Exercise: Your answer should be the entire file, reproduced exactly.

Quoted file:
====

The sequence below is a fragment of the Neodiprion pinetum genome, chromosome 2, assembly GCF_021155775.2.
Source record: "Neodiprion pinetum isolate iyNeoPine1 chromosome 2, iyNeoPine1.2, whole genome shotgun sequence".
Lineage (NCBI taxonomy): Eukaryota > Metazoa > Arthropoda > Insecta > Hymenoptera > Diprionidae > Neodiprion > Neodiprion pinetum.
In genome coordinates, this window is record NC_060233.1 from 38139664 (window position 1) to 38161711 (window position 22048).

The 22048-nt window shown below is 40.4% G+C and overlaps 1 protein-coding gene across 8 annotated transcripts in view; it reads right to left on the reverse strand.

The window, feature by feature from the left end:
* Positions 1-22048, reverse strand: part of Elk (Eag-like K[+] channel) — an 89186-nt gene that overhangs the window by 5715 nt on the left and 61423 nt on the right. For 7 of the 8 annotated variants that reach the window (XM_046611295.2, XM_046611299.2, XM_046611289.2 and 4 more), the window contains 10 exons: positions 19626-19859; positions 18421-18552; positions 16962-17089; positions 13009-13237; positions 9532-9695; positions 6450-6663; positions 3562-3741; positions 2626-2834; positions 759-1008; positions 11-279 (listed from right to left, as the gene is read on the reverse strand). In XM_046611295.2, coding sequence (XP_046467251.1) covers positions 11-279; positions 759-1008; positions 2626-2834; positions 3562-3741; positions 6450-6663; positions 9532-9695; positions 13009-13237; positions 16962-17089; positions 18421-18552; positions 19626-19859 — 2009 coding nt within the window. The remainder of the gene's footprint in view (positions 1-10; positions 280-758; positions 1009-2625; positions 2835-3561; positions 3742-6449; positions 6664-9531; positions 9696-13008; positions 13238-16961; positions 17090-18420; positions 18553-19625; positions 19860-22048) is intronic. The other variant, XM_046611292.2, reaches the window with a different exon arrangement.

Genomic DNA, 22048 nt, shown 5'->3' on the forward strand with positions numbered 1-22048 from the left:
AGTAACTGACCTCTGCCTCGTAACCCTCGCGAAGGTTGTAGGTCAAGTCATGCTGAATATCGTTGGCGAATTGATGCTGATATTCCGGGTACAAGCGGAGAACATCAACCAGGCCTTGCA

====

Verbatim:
The sequence below is a fragment of the Neodiprion pinetum genome, chromosome 2, assembly GCF_021155775.2.
Source record: "Neodiprion pinetum isolate iyNeoPine1 chromosome 2, iyNeoPine1.2, whole genome shotgun sequence".
Lineage (NCBI taxonomy): Eukaryota > Metazoa > Arthropoda > Insecta > Hymenoptera > Diprionidae > Neodiprion > Neodiprion pinetum.
In genome coordinates, this window is record NC_060233.1 from 38139664 (window position 1) to 38161711 (window position 22048).

The 22048-nt window shown below is 40.4% G+C and overlaps 1 protein-coding gene across 8 annotated transcripts in view; it reads right to left on the reverse strand.

The window, feature by feature from the left end:
* Positions 1-22048, reverse strand: part of Elk (Eag-like K[+] channel) — an 89186-nt gene that overhangs the window by 5715 nt on the left and 61423 nt on the right. For 7 of the 8 annotated variants that reach the window (XM_046611295.2, XM_046611299.2, XM_046611289.2 and 4 more), the window contains 10 exons: positions 19626-19859; positions 18421-18552; positions 16962-17089; positions 13009-13237; positions 9532-9695; positions 6450-6663; positions 3562-3741; positions 2626-2834; positions 759-1008; positions 11-279 (listed from right to left, as the gene is read on the reverse strand). In XM_046611295.2, coding sequence (XP_046467251.1) covers positions 11-279; positions 759-1008; positions 2626-2834; positions 3562-3741; positions 6450-6663; positions 9532-9695; positions 13009-13237; positions 16962-17089; positions 18421-18552; positions 19626-19859 — 2009 coding nt within the window. The remainder of the gene's footprint in view (positions 1-10; positions 280-758; positions 1009-2625; positions 2835-3561; positions 3742-6449; positions 6664-9531; positions 9696-13008; positions 13238-16961; positions 17090-18420; positions 18553-19625; positions 19860-22048) is intronic. The other variant, XM_046611292.2, reaches the window with a different exon arrangement.

Genomic DNA, 22048 nt, shown 5'->3' on the forward strand with positions numbered 1-22048 from the left:
AGTAACTGACCTCTGCCTCGTAACCCTCGCGAAGGTTGTAGGTCAAGTCATGCTGAATATCGTTGGCGAATTGATGCTGATATTCCGGGTACAAGCGGAGAACATCAACCAGGCCTTGCA